- Understand the common challenges posed by Distributed Systems and the traps and pitfalls that you should avoid.
- Learn about the key distributed algorithms that can be used to solve common problems, such as fault-detection, group management, distributed mutex and barriers, etc., when architecting distributed systems.
- Discover how these algorithms can be efficiently implemented in DDS.
The OMG Data Distribution Service (DDS) standard has recently received an incredible level of attention and press coverage due to its relevance for Consumer and Industrial Internet of Things (IoT) applications and its suitability for the Industrial Internet Consortium’s Reference Architecture. The main reason for the excitement in DDS stems from its data-centricity, efficiency, internet-wide scalability, high-availability and configurability.
Although DDS provides a very feature rich platform for architecting distributed systems, it focuses on doing one thing well — namely data-sharing. As a result, many architects and developers tend to devise by themselves – assuming the DDS primitives as a foundation – the (hopefully correct) algorithms for distributed systems such as fault-detection, distributed mutual exclusion, distributed barriers, leader election, consensus, atomic multicast, distributed queues, etc.
This webcast explores DDS-based distributed algorithms for many classical, yet fundamental, problems in distributed systems. By attending the webcast you will learn how recurring problems arising in the design of distributed systems can be addressed using algorithms that are correct and perform well.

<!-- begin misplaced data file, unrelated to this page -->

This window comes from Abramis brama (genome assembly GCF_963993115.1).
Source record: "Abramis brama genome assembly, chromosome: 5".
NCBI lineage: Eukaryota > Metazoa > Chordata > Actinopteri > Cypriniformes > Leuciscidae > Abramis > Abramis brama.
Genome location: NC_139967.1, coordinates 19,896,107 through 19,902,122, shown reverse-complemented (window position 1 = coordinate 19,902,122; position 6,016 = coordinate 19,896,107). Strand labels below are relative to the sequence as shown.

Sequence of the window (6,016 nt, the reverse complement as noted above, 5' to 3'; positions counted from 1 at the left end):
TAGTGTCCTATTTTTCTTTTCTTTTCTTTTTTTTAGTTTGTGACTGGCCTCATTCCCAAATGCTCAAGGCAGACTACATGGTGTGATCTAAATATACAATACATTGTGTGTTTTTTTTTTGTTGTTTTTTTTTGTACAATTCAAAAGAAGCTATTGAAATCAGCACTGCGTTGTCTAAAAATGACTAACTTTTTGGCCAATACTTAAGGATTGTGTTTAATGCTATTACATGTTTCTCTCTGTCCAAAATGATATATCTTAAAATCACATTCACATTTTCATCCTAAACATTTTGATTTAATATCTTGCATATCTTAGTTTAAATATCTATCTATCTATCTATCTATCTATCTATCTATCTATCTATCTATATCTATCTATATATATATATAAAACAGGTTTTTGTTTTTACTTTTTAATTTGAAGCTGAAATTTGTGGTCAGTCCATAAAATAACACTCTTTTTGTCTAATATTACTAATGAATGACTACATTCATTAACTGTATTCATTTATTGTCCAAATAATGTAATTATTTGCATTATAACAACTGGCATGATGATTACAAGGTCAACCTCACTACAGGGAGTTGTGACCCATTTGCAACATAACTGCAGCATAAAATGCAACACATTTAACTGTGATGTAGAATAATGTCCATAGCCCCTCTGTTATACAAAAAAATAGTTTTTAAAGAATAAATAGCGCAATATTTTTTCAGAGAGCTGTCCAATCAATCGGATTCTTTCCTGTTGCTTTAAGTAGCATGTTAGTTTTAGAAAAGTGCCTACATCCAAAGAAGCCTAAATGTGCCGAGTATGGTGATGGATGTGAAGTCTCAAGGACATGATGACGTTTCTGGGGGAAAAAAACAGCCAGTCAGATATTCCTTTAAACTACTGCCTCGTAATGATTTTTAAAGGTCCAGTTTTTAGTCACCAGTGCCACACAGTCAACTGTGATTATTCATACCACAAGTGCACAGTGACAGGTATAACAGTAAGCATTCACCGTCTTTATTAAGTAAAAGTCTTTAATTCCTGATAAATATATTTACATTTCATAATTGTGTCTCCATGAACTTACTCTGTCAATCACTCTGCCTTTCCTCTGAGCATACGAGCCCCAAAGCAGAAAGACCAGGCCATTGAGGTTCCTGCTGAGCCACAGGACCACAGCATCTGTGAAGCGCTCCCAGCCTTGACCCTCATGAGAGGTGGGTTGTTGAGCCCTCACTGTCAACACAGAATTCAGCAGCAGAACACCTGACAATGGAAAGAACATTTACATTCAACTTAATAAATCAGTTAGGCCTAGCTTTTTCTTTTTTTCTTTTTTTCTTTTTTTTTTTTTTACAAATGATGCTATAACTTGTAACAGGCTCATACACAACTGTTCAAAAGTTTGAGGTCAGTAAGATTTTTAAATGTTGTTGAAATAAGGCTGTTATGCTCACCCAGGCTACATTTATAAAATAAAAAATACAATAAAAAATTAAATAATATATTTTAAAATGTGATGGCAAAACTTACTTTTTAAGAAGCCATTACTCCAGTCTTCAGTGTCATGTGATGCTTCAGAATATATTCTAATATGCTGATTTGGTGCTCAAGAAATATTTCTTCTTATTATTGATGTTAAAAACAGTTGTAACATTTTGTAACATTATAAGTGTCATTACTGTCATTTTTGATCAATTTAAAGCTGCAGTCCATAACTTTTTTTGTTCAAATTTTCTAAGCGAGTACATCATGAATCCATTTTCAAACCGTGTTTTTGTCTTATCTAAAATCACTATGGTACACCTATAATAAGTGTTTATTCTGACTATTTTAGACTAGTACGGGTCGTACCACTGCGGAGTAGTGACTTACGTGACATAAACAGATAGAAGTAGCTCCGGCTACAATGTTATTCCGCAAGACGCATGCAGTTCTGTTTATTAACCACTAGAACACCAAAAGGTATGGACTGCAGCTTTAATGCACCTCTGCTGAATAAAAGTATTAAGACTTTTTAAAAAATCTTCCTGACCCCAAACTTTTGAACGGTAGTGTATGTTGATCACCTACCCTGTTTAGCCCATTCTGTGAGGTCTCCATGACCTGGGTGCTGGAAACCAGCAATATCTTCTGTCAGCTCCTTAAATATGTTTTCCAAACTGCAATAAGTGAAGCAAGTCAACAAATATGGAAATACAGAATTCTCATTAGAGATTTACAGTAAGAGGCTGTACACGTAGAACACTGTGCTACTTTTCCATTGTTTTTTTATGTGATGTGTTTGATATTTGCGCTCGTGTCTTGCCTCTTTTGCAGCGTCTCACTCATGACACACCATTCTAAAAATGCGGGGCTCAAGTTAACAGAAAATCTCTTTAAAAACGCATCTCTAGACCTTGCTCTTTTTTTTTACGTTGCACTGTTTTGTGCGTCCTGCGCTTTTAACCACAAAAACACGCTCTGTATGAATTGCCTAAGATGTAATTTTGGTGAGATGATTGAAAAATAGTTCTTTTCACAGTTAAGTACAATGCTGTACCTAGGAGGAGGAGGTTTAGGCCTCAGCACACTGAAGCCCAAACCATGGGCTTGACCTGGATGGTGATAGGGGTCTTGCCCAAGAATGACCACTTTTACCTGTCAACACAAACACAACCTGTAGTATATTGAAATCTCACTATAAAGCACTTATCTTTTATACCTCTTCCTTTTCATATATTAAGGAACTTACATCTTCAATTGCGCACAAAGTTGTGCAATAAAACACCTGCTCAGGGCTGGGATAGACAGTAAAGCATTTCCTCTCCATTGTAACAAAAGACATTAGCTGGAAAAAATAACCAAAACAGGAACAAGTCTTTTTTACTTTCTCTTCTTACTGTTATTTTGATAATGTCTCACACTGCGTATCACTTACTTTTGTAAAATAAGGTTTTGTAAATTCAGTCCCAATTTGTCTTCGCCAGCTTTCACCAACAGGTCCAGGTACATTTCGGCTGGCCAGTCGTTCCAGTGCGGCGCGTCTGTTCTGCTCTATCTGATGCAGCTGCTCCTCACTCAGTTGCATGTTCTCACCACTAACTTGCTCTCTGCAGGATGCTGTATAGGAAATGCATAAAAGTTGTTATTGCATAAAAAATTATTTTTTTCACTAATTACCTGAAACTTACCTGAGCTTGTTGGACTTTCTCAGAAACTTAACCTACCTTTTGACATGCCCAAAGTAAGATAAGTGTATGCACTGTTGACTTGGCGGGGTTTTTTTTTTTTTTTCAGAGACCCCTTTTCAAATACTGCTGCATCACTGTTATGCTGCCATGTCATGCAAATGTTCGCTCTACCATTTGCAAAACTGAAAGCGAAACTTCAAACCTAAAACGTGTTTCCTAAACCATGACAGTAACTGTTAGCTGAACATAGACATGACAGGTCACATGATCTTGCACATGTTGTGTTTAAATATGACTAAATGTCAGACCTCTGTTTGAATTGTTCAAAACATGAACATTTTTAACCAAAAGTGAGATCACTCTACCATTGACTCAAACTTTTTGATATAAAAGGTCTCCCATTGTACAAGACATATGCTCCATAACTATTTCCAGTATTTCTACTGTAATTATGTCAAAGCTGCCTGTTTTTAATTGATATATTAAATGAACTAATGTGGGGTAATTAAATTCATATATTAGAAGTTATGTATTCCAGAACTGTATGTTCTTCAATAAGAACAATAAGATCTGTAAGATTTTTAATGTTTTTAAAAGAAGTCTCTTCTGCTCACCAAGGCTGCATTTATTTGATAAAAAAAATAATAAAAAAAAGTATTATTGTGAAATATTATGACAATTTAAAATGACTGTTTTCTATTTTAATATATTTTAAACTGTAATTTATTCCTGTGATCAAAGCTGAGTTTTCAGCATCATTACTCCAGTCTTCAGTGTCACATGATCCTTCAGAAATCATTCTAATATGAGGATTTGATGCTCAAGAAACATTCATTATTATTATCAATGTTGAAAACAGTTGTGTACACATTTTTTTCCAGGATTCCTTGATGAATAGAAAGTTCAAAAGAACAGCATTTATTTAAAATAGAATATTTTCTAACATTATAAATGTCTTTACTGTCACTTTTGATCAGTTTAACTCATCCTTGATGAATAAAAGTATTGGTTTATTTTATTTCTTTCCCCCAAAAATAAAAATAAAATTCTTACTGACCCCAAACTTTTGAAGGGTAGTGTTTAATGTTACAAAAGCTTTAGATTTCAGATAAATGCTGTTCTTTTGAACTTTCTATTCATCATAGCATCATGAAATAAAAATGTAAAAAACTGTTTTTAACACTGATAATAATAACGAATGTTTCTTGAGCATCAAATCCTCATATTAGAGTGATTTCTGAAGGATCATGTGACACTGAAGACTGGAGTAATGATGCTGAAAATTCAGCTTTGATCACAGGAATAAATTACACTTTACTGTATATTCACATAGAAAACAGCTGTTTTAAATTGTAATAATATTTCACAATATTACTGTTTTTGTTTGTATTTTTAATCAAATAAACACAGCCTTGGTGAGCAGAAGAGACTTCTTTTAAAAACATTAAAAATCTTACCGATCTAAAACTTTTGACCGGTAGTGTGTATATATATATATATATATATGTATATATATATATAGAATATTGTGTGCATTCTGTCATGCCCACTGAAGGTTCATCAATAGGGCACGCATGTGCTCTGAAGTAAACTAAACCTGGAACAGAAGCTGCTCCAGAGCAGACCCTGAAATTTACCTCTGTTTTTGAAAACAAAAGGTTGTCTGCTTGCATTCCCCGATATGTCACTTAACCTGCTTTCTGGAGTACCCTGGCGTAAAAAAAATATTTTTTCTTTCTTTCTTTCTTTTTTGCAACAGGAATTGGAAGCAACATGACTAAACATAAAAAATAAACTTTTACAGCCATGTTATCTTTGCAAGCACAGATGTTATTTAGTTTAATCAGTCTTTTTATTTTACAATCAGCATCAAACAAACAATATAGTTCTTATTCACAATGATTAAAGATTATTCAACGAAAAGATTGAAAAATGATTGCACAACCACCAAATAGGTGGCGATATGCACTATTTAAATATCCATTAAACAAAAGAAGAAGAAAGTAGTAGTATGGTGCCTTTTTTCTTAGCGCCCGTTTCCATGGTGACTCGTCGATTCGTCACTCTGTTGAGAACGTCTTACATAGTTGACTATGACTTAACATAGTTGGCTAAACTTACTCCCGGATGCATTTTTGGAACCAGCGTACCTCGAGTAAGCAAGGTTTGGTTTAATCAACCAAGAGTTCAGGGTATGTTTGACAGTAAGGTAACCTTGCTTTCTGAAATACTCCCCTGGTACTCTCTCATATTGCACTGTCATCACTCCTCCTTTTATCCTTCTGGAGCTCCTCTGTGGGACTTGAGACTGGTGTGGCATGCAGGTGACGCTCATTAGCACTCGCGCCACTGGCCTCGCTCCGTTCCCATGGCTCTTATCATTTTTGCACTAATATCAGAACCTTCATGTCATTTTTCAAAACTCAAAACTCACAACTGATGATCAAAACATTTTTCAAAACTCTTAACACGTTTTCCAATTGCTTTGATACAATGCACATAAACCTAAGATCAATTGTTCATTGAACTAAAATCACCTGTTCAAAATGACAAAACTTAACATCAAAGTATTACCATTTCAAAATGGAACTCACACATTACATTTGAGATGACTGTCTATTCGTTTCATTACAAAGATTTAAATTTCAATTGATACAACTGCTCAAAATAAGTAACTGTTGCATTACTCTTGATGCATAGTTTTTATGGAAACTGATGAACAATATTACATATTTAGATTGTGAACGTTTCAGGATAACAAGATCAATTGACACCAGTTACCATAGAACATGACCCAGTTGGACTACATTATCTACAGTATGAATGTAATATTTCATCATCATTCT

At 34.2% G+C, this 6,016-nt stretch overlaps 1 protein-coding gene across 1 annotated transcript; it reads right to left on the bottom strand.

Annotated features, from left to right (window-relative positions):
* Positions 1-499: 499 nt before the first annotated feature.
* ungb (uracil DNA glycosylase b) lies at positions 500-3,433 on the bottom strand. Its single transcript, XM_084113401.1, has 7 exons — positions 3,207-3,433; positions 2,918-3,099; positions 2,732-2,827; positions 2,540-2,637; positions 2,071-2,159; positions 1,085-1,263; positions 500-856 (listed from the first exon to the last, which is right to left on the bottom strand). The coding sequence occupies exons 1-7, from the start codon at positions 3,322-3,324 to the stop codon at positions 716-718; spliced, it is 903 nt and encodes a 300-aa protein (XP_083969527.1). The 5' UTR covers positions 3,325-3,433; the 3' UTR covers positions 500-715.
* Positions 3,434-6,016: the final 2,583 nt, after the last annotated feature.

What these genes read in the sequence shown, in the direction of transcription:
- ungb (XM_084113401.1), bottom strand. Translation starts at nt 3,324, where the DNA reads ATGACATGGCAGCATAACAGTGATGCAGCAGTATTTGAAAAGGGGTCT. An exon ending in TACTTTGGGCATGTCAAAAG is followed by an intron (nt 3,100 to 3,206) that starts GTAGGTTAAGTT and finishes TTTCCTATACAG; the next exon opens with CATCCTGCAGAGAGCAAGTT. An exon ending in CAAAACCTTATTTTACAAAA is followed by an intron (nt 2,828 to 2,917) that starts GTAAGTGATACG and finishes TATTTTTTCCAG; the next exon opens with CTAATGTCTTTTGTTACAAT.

Access On-Demand Webcast here.
Angelo Corsaro, Ph.D. is Chief Technology Officer (CTO) at PrismTech where he directs the technology strategy, planning, evolution, and evangelism. Angelo leads the strategic standardization at the Object Management Group (OMG), where he co-chairs the Data Distribution Service (DDS) Special Interest Group and serves on the Architecture Board. Angelo is a widely known and cited expert in the field of real-time and distributed systems, middleware, and software patterns, has authored several international standards and enjoys over 10+ years of experience in technology management and design of high performance mission- and business-critical distributed systems. Angelo received a Ph.D. and a M.S. in Computer Science from the Washington University in St. Louis, and a Laurea Magna cum Laude in Computer Engineering from the University of Catania, Italy.